Home SEE WELL How to Prevent Swimmer’s Eye Infection in the Pool

How to Prevent Swimmer’s Eye Infection in the Pool

by Louise Wood
Swimmer's eye

Summer’s here! Fire up the BBQ and get in the pool. Hitting the pool will reset your body temperature—and your mood. It can also be a fun way to get fit.

But what happens if you resurface with red, irritated eyes?

Check out the safety advice below before you venture into the water this summer.

Pool water is not pure

Though swimming pools are refreshing, you should understand contaminants lurk below the surface. Insects, dust, sweat, sunblock, perfume, hair, plasters, and of course urine (disgusting, but true) are just some of the many nasties you can encounter when you submerge into the water.

Chemicals are required to keep a stagnant body of water – a pool – clean from bacteria and other contaminants. Chlorine is the chemical of choice to disinfect pools because it’s excellent at killing harmful bacteria to make the water safe to swim in. Adjusting the pool chemicals to achieve a pH level between 7.2 and 7.8 is recommended by the Centers for Disease Control and Prevention.

Salt water pools are sanitized with salt rather than chlorine tablets. Chlorine is a byproduct of salt so very small amounts can still be found in salt water pools. The low dose of chlorine means salt water pools are generally considered to be more gentle on your skin and eyes.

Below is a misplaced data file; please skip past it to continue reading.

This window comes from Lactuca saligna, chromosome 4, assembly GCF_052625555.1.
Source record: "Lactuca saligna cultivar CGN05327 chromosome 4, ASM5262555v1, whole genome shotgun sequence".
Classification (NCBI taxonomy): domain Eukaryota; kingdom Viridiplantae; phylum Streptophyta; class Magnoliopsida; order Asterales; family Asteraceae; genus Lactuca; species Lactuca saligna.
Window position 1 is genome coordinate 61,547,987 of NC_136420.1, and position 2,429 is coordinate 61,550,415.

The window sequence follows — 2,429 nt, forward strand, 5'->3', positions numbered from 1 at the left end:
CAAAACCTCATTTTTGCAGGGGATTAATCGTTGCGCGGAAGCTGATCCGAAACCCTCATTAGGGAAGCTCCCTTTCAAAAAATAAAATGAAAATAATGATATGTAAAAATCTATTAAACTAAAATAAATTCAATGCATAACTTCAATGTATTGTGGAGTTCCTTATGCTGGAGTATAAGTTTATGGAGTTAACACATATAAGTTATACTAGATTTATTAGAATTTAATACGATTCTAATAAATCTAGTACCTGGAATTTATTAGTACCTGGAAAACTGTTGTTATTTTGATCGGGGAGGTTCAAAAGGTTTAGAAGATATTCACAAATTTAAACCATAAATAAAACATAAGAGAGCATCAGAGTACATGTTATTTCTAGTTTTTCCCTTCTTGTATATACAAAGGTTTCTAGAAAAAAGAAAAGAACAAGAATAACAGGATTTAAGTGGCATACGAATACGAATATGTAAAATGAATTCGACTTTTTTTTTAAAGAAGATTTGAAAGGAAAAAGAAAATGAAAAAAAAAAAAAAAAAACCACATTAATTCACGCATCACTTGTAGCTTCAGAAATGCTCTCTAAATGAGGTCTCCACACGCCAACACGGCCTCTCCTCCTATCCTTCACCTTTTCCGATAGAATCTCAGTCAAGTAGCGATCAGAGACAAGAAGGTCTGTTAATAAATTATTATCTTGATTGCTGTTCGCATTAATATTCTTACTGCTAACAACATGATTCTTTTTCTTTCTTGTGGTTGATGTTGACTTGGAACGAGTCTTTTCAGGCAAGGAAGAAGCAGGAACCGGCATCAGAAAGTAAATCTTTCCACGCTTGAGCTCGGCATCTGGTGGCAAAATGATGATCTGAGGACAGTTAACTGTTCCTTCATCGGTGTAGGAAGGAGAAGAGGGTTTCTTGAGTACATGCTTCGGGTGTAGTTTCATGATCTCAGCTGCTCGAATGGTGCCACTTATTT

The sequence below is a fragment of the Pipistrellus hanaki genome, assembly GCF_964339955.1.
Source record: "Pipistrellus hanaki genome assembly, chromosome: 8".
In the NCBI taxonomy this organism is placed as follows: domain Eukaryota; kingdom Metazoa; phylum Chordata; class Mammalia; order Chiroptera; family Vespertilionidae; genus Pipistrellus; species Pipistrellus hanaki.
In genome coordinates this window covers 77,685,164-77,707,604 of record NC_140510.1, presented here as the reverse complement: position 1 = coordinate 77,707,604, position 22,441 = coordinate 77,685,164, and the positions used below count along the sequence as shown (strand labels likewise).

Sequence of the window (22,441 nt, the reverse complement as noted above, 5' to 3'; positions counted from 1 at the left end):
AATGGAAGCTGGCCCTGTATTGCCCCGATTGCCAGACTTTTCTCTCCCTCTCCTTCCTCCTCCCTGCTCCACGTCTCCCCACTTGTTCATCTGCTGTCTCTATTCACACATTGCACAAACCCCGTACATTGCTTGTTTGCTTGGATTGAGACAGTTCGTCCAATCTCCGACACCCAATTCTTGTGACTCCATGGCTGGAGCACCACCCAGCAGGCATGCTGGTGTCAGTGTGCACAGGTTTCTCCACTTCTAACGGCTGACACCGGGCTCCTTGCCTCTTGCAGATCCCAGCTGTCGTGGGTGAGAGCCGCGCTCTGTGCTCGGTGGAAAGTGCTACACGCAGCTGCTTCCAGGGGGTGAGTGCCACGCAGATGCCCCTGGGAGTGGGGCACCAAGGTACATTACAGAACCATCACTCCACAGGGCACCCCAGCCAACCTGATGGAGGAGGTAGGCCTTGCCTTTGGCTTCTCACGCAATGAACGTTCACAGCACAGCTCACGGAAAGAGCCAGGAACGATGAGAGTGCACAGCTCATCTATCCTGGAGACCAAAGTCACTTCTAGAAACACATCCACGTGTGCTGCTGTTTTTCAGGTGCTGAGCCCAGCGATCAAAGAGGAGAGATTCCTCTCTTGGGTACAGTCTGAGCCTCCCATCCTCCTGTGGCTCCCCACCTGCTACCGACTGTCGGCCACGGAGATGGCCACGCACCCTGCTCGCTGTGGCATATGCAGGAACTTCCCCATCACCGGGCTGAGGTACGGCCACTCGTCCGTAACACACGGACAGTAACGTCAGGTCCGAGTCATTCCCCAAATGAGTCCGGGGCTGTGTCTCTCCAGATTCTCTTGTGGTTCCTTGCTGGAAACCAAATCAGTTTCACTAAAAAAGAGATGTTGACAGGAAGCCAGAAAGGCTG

Pool water can be harsh on your eyes

Your eye has a layer of tears coating its surface referred to as the tear film. This film provides moisture to your eye and contributes to clear vision. It also provides a barrier preventing dust and other contaminants such as bacteria from getting in your eye.

Pool chemicals can wash away this tear film leaving your eyes dry, red and uncomfortable, and expose them to infection. When the tears are no longer intact then any bacteria lingering in the pool can gain easy access into your eye and cause infective conjunctivitis.

There are many causes for conjunctivitis. By definition, it is an inflammation or infection of the conjunctiva and can be triggered by allergies, bacteria, virus, or chemical toxicity. Inflammation causes the blood vessels to enlarge giving rise to a pink eye.

What is swimmer’s eye?

Swimmer’s eye is a combination of dry and irritated eyes caused by toxic chemicals in the water. Symptoms can be in one or both of your eyes and include grittiness, burning or itching, and excessive eye-watering. You can also get swollen, puffy eyelids, redness, light sensitivity, and blurred vision.

Irritants from air pollution or chemical exposure can also result in toxicity-related conjunctivitis.

How to manage swimmer’s eye

Consider these tips:

swim with goggles
  • Keep well hydrated before and after a swim to keep your eyes moist.
  • After a swim, irrigate your eyes with warm clean water to remove any chemical irritants from your eyes, eyelids, and eyelashes.
  • You may want to buy and use over-the-counter lubricant eye drops, which will help restore tear film balance and relieve any itching or burning.